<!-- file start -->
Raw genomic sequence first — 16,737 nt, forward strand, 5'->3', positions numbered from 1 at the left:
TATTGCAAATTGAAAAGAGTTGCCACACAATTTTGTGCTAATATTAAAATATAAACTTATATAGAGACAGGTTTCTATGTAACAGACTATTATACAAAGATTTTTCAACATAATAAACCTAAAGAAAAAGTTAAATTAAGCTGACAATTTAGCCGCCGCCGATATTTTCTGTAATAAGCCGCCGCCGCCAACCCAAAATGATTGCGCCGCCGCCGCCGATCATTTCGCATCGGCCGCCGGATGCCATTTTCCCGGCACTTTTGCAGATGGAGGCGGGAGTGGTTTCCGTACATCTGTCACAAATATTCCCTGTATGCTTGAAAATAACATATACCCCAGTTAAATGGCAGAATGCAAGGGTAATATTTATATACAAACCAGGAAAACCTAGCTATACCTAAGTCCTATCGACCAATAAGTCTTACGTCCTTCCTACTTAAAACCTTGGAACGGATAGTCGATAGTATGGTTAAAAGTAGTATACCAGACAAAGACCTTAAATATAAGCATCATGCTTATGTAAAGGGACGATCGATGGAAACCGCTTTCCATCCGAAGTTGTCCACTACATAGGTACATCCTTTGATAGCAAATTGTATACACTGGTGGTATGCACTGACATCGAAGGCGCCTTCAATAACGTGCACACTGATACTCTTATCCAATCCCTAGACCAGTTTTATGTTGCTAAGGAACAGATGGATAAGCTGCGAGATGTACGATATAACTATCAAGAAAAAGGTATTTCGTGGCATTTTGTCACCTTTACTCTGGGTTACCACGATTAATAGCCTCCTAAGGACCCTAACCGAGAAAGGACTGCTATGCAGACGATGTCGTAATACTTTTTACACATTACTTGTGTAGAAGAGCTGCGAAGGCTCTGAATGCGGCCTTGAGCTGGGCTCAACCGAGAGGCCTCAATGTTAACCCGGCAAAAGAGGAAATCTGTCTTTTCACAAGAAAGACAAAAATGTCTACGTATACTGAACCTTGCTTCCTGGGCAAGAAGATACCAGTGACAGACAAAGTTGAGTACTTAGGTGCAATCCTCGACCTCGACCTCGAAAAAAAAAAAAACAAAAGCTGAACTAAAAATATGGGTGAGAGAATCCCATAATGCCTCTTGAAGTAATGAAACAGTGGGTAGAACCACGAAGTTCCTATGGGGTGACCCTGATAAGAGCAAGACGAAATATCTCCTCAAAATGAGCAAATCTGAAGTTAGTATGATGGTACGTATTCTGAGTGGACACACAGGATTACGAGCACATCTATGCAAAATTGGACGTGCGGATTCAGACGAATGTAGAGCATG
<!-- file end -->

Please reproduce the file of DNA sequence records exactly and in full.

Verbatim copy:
Raw genomic sequence first — 16,737 nt, forward strand, 5'->3', positions numbered from 1 at the left:
TATTGCAAATTGAAAAGAGTTGCCACACAATTTTGTGCTAATATTAAAATATAAACTTATATAGAGACAGGTTTCTATGTAACAGACTATTATACAAAGATTTTTCAACATAATAAACCTAAAGAAAAAGTTAAATTAAGCTGACAATTTAGCCGCCGCCGATATTTTCTGTAATAAGCCGCCGCCGCCAACCCAAAATGATTGCGCCGCCGCCGCCGATCATTTCGCATCGGCCGCCGGATGCCATTTTCCCGGCACTTTTGCAGATGGAGGCGGGAGTGGTTTCCGTACATCTGTCACAAATATTCCCTGTATGCTTGAAAATAACATATACCCCAGTTAAATGGCAGAATGCAAGGGTAATATTTATATACAAACCAGGAAAACCTAGCTATACCTAAGTCCTATCGACCAATAAGTCTTACGTCCTTCCTACTTAAAACCTTGGAACGGATAGTCGATAGTATGGTTAAAAGTAGTATACCAGACAAAGACCTTAAATATAAGCATCATGCTTATGTAAAGGGACGATCGATGGAAACCGCTTTCCATCCGAAGTTGTCCACTACATAGGTACATCCTTTGATAGCAAATTGTATACACTGGTGGTATGCACTGACATCGAAGGCGCCTTCAATAACGTGCACACTGATACTCTTATCCAATCCCTAGACCAGTTTTATGTTGCTAAGGAACAGATGGATAAGCTGCGAGATGTACGATATAACTATCAAGAAAAAGGTATTTCGTGGCATTTTGTCACCTTTACTCTGGGTTACCACGATTAATAGCCTCCTAAGGACCCTAACCGAGAAAGGACTGCTATGCAGACGATGTCGTAATACTTTTTACACATTACTTGTGTAGAAGAGCTGCGAAGGCTCTGAATGCGGCCTTGAGCTGGGCTCAACCGAGAGGCCTCAATGTTAACCCGGCAAAAGAGGAAATCTGTCTTTTCACAAGAAAGACAAAAATGTCTACGTATACTGAACCTTGCTTCCTGGGCAAGAAGATACCAGTGACAGACAAAGTTGAGTACTTAGGTGCAATCCTCGACCTCGACCTCGAAAAAAAAAAAAACAAAAGCTGAACTAAAAATATGGGTGAGAGAATCCCATAATGCCTCTTGAAGTAATGAAACAGTGGGTAGAACCACGAAGTTCCTATGGGGTGACCCTGATAAGAGCAAGACGAAATATCTCCTCAAAATGAGCAAATCTGAAGTTAGTATGATGGTACGTATTCTGAGTGGACACACAGGATTACGAGCACATCTATGCAAAATTGGACGTGCGGATTCAGACGAATGTAGAGCATG